“I said, ‘I’m going to go, and if you feel you have to shoot me, shoot me,’” Ochoa remembered, adding that they let him pass, and as he did, he saw a bus filled with wet students driving away.

Cantu already was at the scene and the two got to work trying to get a list of everyone who had been on the bus. Parents also had arrived at the scene, and Cantu remembers literally having to tackle a couple of mothers who were running and ready to jump into the pit to try to save their children.

There was panic as officials tried to sort out who was on the bus, who had been taken to an area hospital and who hadn’t gone to school that day.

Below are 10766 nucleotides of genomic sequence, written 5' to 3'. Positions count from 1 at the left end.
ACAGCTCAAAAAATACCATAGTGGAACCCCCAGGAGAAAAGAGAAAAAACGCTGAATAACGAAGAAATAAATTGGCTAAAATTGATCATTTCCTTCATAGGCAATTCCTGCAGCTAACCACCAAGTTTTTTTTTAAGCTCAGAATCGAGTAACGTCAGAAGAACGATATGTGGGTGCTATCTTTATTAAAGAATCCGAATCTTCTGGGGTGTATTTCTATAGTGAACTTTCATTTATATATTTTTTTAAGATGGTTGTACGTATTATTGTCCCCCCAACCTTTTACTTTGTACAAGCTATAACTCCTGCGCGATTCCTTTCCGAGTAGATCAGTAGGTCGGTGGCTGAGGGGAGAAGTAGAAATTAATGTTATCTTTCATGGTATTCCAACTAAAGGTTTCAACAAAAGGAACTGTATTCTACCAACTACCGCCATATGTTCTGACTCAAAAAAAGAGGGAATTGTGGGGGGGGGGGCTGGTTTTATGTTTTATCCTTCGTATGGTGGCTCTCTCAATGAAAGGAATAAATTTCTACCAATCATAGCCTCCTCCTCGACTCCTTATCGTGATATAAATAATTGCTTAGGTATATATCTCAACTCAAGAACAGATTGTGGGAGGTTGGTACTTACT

Eventually, parents were asked to go to the nearby community center and wait for news as the bodies were identified.

Cantu-Del Bosque asked to be placed on the bus headed for McAllen Medical because that’s where her mom works. There, her mom had been told her daughter was in an accident in which a bus had run into a ditch. It sounded minor, and she didn’t think much of it.

But as students began to arrive, word spread that there were fatalities, Cantu-Del Bosque’s mom described the longest elevator ride of her life as she descended to the emergency room to check on her daughter.

“When you go to take your administrative classes to get certified to be an administrator, that’s not one of the things they prepare you for.”

Ciro Ochoa Jr., Then-vice president of MCISD School Board

The aftermath

The football game scheduled the following Friday night was changed to a memorial. More than 10,000 people showed up to mourn and leaders from the community spoke. Valley residents were asked to turn their car lights on in remembrance, and almost all complied.